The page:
Glory to Mumbai heroes
As India investigates the terrorist attacks on the city of Mumbai, the entire nation salutes the security officers who laid down their lives in the line of fire, like Major Sandeep Unnikrishnan – the only son of retired Indian Space Research Organisation (ISRO) officer K. Unnikrishnan.
On the night of the attacks, a Wednesday, Major Unnikrishnan's family in Bangalore got a call from him, asking them to switch on the TV to see the news about the attack on Mumbai. Who could know that it was the last time they'd hear his voice.
On the following Friday morning, the Major was killed at the Taj Hotel, risking his life to save others. He was 31.
Major Sandeep Unnikrishnan
“I lost my son in Mumbai. Though I do not like to call him a martyr, I can proudly say that he has done something for this country.”
When Unnikrishnan joined the Army nine years ago, his family knew he was going to lead a dangerous life. But they still can't come to terms with the fact that they will never see him again.
The Major joined the National Defence Academy (NDA) and was commissioned in the Bihar 7th Regiment in 1999. He went on to serve the Indian army in the cream of the crop National Security Guard (NSG) and was assigned to its Special Action Group (SAG) in January 2007.
“Sandeep was leading a team and during the operations, two of his colleagues sustained bullet injuries. In a bid to save them, Sandeep turned back. The bullets fired by the terrorists pierced him,” his father said.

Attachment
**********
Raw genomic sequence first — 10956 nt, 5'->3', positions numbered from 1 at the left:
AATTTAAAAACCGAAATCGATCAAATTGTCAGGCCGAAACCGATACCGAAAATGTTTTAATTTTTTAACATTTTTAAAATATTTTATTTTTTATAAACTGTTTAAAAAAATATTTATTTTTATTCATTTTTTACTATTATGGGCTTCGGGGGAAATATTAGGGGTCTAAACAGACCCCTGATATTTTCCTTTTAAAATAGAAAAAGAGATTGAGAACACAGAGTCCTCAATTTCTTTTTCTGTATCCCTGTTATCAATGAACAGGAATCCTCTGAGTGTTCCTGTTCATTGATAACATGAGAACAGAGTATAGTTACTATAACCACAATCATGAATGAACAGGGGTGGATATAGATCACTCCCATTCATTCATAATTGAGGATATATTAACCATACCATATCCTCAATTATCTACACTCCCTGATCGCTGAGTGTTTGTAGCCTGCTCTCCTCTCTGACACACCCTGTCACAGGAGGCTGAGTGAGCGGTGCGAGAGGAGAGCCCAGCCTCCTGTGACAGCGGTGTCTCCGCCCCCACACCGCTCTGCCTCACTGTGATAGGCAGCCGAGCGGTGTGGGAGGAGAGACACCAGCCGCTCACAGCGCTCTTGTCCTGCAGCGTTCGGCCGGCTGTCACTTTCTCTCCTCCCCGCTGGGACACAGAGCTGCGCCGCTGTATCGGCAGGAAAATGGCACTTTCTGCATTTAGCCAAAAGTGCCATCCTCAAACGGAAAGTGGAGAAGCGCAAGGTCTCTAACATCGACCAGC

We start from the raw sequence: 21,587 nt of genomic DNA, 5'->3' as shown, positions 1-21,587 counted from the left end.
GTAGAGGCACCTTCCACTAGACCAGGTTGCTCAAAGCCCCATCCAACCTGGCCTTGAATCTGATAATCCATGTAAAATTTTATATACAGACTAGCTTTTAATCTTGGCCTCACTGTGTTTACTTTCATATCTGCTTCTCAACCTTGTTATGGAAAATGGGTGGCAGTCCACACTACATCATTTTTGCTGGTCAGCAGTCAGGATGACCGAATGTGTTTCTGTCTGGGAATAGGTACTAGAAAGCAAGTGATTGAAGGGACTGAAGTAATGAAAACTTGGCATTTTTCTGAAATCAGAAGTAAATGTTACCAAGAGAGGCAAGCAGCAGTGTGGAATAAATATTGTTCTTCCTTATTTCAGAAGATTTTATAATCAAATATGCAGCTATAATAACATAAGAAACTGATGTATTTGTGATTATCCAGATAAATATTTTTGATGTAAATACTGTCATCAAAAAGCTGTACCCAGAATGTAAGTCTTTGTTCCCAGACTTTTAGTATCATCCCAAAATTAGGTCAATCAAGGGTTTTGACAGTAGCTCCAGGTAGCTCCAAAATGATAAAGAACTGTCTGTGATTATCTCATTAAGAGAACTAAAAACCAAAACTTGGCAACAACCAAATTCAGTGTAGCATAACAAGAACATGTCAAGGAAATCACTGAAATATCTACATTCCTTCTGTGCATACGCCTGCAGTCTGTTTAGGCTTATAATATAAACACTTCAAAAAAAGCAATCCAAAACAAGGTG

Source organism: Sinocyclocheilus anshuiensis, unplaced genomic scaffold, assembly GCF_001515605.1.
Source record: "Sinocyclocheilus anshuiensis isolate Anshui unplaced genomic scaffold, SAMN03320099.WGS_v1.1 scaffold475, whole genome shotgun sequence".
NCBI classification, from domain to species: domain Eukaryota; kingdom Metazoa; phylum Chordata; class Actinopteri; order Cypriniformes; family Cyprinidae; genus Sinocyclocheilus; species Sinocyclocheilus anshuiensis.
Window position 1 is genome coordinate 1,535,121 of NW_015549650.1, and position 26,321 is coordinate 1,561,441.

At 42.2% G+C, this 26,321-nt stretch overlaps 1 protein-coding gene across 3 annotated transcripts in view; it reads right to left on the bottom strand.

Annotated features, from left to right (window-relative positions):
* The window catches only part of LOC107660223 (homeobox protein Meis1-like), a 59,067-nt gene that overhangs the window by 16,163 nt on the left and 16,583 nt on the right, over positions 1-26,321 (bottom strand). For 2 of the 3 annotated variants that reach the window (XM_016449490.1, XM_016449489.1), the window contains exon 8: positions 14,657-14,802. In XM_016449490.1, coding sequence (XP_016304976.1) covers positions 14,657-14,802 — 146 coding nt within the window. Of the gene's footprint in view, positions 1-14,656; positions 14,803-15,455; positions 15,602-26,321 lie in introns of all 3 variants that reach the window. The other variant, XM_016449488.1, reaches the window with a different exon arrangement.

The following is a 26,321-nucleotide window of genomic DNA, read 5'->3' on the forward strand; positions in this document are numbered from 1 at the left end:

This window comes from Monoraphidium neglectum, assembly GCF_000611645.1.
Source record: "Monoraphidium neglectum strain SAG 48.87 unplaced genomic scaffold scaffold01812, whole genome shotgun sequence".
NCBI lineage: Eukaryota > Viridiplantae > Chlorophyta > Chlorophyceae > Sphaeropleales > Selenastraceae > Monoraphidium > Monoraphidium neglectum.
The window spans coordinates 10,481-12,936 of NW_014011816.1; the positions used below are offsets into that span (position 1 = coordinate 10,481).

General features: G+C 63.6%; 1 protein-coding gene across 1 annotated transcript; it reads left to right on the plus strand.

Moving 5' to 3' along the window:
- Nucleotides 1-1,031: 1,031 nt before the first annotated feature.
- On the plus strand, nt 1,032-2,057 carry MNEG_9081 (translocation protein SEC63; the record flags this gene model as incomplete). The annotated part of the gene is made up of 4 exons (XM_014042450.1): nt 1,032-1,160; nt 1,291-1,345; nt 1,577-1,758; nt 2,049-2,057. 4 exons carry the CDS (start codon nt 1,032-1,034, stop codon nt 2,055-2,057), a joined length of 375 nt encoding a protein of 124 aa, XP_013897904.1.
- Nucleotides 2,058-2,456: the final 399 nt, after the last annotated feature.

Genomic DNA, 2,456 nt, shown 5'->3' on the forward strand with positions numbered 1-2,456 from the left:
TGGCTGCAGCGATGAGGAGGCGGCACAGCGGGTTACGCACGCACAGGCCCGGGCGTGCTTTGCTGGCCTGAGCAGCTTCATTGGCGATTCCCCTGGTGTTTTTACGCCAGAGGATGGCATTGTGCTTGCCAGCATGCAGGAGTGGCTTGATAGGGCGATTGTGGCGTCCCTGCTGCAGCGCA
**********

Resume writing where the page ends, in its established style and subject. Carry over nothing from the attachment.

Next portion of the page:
“On November 26, he had called us and said that one of his childhood friends was getting married in the city on December 17. He had planned to attend that marriage,” remembers the grieving parent.
Major Shiwain Kaul, a close friend and classmate at the NDA said that because Sandeep was the training officer, he was not supposed to be there but was roped in as he had good experience.
“He (his father) told me that he knows that his body has reached the airport but he has to go and do the formalities and paperwork,” Major Kaul said.
“Another of our classmates has gone down fighting like a brave heart,” Major Prashant Arora, another classmate of the slain Major, said. “Honestly I had not met him after NDA but as soon as his name was announced I went back 10 years. That is the beauty of the academy and of being part of a course.”
Another NDA classmate, Major Amit Kirti, said: “It’s really sad specially this year for our course; I really don’t know what to say at this moment but would request all of you to take care.” He added that he still remembers how he and Sandeep bunked together at the academy.
Sandeep’s profile on a social networking sites shows that he was a simple, down-to-the earth person who loved travelling. “I am a total movies maniac,” says one of the descriptions in his profile.
Relatives, friends and staff, in addition to thousands of ordinary citizens, came out in the streets to pay tribute to him. His funeral was held with full military honours.
“Long live Sandeep” were the chants that began at his house in Banglore, India.
Major’s ‘Buddy’ Remembers
The NSG commando, who fell a prey to terrorist bullets during the gun battle at the Taj Hotel in Mumbai was actually protecting his partner, or ‘buddy’, Hawaldar Sunil Yadav said. The commandos always move in pairs and the primary responsibility of the partners is to protect each other.
“It was the decision of Major Sandeep to take me out of the hotel for medical treatment after I was hit by a bullet. That saved my life,” recalls commando Sunil Yadav, who was Sandeep’s ‘buddy’. Yadav, who suffered bullet injuries in both his legs, is currently recuperating at the Bombay Hospital.
The terrorists had locked the door from inside and were holding a few women as hostages, Yadav recalls adding that the commandos were forced to break the door open later.